Sunday, March 15, 2009

Economy: Goods News, Other News

The good news is about potash production near Carlsbad. It came toward the bottom of an economy story in the weekend Wall Street Journal. On March 9, Intrepid Potash, Inc., of Colorado has its two Carlsbad-area mines operating again. The mines are "only" running for 18 hours a day instead of 24. But, hey, they're running. Intrepid had rolling shutdowns at the two mines through February to adjust to inventory accumulation at dealers, "caused by a global drop in demand and an autumn season marked by bad weather," the Wall Street J report said.
The "other" news comes from Clovis, in the form of a dairy story posted Friday (3/13) from the News Journal ( Here is the beginning of the News-Journal story. "With unprocessed milk prices at the lowest many dairy farmers in Roosevelt and Curry counties have ever seen, they are borrowing against the equity in their operations or going out of business. Milk prices are half of what they were a year ago. 'Everybody’s losing their tail,' said Michelle Heavyside, whose family runs Greenfield Park Dairy on Cacahuate Road. 'But you know, you just have to hope and pray for the best.'
"Albin Smith, who owns dairies in Curry and Roosevelt counties, said the prices are lower now than when he came to New Mexico in 1976, and costs are probably three times higher. Dairy farmers are taking out loans against their equity to pay bills, he said."
A dairy industry friend sent us this report a while back. "As you know New Mexico isn't really business friendly particularly the Environment Department, they are constantly changing the rules/regs (without input from the stakeholders) and they don't care if those changes actually protects the environment or not (because they don't use sound science in determining what needs to be done)...and every time they change the rules/regs it cost our producers money and not little money either, usually it's hundreds of thousands of dollars.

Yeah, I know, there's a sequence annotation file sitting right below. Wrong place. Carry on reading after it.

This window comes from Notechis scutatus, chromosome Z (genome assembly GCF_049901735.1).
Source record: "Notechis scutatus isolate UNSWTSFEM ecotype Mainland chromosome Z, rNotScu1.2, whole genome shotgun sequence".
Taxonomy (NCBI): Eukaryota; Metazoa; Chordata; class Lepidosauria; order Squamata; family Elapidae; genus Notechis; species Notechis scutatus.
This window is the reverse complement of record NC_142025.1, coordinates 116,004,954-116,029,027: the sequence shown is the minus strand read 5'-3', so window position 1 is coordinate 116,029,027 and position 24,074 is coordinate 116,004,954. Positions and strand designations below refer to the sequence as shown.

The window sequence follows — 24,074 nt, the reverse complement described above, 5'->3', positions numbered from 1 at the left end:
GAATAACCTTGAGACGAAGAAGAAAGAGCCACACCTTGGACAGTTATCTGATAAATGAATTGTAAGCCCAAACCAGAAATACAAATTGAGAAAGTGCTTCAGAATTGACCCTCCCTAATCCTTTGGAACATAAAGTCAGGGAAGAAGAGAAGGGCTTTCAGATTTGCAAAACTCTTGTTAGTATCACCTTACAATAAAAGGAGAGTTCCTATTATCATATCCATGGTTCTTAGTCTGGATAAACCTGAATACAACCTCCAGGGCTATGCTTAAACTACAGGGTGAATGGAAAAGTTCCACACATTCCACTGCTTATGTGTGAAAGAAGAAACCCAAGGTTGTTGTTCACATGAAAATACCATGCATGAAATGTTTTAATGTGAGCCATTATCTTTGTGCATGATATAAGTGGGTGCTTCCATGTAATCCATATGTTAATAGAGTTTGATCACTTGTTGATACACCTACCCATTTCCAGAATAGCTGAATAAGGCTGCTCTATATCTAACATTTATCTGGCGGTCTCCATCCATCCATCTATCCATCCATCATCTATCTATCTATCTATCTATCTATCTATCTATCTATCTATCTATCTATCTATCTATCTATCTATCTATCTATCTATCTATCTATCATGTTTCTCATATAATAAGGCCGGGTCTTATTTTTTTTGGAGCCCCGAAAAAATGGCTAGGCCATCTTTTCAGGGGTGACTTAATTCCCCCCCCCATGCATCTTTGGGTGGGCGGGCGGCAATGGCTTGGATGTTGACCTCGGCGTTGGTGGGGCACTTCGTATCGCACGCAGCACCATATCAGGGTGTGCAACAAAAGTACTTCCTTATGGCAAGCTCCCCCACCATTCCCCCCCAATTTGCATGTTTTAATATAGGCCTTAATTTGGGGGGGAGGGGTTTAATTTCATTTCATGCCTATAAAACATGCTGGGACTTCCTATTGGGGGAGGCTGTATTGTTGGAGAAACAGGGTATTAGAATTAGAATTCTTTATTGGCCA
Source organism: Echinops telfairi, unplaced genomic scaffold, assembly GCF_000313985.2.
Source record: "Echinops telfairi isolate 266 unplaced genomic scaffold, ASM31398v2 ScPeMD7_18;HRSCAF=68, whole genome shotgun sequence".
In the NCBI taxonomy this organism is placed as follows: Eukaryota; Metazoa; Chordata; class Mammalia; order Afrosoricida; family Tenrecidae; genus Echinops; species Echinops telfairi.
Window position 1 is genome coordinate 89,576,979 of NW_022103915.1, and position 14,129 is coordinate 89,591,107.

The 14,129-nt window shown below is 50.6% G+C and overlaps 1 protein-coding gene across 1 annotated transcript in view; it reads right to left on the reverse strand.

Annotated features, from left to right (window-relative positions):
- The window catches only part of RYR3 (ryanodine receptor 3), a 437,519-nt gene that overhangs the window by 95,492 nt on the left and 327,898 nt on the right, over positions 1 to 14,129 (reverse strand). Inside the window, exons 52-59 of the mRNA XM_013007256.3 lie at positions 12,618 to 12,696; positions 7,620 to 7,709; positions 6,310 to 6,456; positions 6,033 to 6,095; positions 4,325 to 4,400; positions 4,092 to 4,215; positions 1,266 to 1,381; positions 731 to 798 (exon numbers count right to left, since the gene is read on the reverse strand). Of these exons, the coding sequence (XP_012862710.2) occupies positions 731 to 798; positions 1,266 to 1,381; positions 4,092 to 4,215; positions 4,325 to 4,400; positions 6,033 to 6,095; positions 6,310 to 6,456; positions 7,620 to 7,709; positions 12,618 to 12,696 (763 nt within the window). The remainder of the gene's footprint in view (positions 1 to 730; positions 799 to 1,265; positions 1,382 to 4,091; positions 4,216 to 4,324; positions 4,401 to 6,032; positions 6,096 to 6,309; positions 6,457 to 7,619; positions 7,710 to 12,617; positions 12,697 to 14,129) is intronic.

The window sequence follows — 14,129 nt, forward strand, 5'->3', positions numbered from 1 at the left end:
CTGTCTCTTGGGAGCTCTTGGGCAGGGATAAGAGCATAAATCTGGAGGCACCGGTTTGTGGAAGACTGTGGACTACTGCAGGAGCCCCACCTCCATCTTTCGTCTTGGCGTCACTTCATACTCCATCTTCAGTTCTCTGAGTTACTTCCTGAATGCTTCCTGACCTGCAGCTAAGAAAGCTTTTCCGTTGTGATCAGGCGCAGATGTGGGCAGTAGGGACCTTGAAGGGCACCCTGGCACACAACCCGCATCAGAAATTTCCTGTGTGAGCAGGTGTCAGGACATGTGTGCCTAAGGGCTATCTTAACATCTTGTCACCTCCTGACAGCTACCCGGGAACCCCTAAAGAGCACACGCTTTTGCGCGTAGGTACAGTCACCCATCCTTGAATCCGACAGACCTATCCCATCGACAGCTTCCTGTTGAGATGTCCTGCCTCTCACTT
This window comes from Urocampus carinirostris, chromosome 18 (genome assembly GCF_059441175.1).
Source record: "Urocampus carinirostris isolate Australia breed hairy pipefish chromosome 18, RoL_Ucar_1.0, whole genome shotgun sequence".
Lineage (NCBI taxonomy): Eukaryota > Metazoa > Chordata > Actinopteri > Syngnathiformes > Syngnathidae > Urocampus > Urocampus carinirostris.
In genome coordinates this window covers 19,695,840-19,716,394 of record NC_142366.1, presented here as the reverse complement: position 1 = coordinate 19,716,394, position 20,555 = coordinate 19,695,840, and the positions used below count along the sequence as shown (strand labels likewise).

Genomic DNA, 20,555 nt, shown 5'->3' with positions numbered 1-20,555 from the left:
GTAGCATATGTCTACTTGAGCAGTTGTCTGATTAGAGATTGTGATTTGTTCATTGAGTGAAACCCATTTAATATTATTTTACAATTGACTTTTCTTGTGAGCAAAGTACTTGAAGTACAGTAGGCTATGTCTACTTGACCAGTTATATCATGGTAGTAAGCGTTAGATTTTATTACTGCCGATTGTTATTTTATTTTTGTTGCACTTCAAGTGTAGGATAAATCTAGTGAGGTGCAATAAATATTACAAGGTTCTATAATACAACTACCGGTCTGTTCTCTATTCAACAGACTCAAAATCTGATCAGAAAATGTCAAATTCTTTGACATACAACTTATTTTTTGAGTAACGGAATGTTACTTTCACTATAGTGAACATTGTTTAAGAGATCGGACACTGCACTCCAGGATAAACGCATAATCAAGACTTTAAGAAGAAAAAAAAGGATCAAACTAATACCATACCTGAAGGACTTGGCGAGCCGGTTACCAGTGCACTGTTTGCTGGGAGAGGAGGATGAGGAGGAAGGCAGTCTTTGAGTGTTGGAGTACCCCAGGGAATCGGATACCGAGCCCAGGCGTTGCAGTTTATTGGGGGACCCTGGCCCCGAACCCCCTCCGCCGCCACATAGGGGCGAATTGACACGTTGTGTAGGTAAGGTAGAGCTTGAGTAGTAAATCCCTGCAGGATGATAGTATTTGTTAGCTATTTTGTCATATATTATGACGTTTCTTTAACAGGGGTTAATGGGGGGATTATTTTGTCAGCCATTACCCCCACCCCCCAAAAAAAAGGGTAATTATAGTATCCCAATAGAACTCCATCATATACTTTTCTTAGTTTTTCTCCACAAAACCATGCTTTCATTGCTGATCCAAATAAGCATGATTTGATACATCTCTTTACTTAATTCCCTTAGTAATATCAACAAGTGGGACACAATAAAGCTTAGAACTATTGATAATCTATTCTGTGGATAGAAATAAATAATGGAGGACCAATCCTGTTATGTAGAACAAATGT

"You know agriculture, we can't pass along any of costs we just have to suck it up...and with milk prices dropping and it looks like it will stay low for a long while (we're looking at approximately $11.50/cwt...break even is approximately $16.75-$17.00)...our producers are really taking a hit. Dairy did well the beginning of 2008, but the year before they were operating 9 months in the red.......end of 2008 and most of 2009 looks like it will be that way again.
"We're actually losing dairies, we lost 6 in 2007...because of the business climate here, and if our producers expand they're expanding to Texas...Texas appreciates agriculture. "
Dairy troubles will hit the southeast especially hard. I think Chaves County may be the number one dairy county in the county.

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